Wednesday, 29 May 2013

There are better things for Bill Gates to spend his money and time on

Joseph Lyons (pic) was Australia's prime minister in 1938, the year, as it happens, of the Anschluss - when Hitler declared unification of Austria with Nazi Germany. Lyons is the only Aussie PM to hail from Tasmania. The king at the time was George VI (the 2010 movie The King's Speech is about him) who had come to the throne because his brother, Edward, had decided to run off and marry an American, Wallis Simpson. 1938 was also the year when the last case of smallpox was recorded in Australia. Smallpox appeared for the last time in 1977, in Somalia.

What's this all got to do with Bill Gates? Well, Gates has been in the news here since his visit to meet with the prime minister, Julia Gillard, in Canberra yesterday. Gates is using his foundation to work to eradicate polio, and he spoke about how Australia can spend more on overseas aid.
''Australia has the lowest debt, or close to the lowest, of any rich country," [Gates said,] "and the lowest deficit of any country I can think of. This country has more connections through trade with developing countries than any other country on the planet. The idea that you can take 0.5 per cent [of gross national income] for the world's poorest seems quite reasonable.''
There is a lot of support online for Bill Gates because of his philanthropy but I think that he is wasting his time and money. That's not to say that the eradication of polio - which is largely confined to three countries: Nigeria, Pakistan and Afghanistan - should not be a priority. It should be; there is no point in tolerating the suffering of people from preventable disease in any country. But as the case of Australia illustrates with regard to smallpox, there is no reason why those countries cannot do the job themselves, given the right circumstances. Which gets me to my point.

What Bill Gates should be doing with his money is working to strengthen governance in countries in the world where diseases such as polio continue to exist. Polio is not the problem but rather is merely a symptom of other, larger, problems. Polio is spread not only through human-to-human contact but also through contact with the faeces of an infected person, meaning that it is likely to spread where sanitation is poor. Poor sanitation is a problem of government, because such services are usually publicly-funded. But in many countries the quality of government means that construction of sanitation does not keep up with population growth, especially in cities where large numbers of poor people congregate, living in substandard conditions. While polio can be tamed by immunising children it is more important to ensure that all residents in affected countries are provided with good sanitation as this will help to remove other health threats at the same time, and contribute substantially to quality-of-life.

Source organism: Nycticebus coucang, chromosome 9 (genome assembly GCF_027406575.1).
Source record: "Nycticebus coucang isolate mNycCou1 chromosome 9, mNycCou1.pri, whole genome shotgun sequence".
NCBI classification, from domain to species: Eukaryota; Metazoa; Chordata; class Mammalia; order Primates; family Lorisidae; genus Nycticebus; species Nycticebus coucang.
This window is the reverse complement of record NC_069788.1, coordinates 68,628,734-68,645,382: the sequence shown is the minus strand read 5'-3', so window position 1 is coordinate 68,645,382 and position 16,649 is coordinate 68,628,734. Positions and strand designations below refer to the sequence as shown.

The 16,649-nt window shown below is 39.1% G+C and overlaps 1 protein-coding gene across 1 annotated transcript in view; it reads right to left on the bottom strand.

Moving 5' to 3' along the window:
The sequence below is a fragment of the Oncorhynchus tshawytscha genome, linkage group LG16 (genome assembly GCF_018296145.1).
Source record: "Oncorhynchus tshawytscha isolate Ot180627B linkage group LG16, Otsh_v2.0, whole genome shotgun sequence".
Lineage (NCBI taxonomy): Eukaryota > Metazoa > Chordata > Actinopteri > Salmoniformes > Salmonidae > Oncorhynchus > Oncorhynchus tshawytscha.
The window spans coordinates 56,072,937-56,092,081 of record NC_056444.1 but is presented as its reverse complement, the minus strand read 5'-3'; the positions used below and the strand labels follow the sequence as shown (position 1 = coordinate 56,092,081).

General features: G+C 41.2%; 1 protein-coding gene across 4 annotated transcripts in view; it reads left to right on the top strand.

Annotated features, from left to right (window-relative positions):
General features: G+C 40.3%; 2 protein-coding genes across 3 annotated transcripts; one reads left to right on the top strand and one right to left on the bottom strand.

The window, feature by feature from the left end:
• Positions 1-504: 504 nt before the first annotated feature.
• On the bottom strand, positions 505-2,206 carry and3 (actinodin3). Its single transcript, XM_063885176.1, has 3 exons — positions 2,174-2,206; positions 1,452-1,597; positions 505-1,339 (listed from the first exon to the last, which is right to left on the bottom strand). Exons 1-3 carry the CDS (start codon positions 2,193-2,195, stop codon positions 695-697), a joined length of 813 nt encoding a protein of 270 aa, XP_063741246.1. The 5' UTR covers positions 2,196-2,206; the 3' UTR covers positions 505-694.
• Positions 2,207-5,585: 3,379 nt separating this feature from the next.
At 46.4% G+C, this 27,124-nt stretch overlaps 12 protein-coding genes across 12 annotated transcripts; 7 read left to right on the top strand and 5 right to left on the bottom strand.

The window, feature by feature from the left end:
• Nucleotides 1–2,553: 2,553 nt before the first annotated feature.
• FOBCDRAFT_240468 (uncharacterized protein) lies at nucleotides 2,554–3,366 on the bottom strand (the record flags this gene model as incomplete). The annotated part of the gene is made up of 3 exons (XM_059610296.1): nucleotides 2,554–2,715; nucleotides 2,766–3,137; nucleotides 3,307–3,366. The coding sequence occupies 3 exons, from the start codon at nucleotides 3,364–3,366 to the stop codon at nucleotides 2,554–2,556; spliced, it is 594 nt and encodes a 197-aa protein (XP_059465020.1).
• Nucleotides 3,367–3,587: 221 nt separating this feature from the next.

Poor sanitation is in most cases also a symptom: of the larger problem of poor governance. The most deleterious disease in developing countries like Pakistan and Nigeria is official corruption. Not only does it prevent good sanitation facilities from being constructed because money is stolen for personal gain, it also accelerates the spread of radical ideas that form the basis for civil conflict, exacerbating the problem of provision of essential services such as good sanitation. When a government is spending all its time and money fighting religious radicals it is less able to spend do what it is supposed to do.

In 1938 when smallpox last appeared in Australia the country had been a sovereign nation for 37 years, and was notably free of corruption. It had a strong civil society, solid institutions, and an educated electorate that was served by a free and public education system. Under such conditions it was possible to eradicate smallpox, a terrible disease. Polio continued to appear in epidemics even through the 1950s until the polio vaccine invented by the American researcher Jonas Salk appeared in the middle of that decade. And the case of Salk is also relevant because he grew up also in a country with strong civil society, largely free of corruption, and benefited from a competent education system.

If Bill Gates wants to really make an impact on countries where diseases like polio are still prevalent he should be trying to strengthen governance, improve public education (especially of girls), eradicate corruption, support a free and independent media, and buttress civil institutions there. These are the real building blocks of disease-free cities, and in addition to working against common and preventable diseases they can also work to promote many other benefits, such as respect for human rights (especially of women), tolerance of difference, and the loss of the appeal of radical ideas. If Bill Gates wants Pakistan or Nigeria to become like Australia, these are the things he should be trying to fix because they are at the root of the symptoms he is currently spending his time, money and energy to remove.


Keren Lavelle said...

An interesting argument, Matt. But one person's system of governance may be another person's alien, imposed, not terribly functional system. Whereas to wipe out a disease is a distinct possibility, as in the case of smallpox.

Matthew da Silva said...

My approach includes the belief (yes! I believe in it!) in various inalienable and universal human rights. I know this is old-school and slightly cheese-eating but there you go. The fact is that people are wealthier, happier and healthier in countries that have a secular, liberal government. If some people find that prospect revolting, they're going to have to put up with all the downsides the alternatives always offer.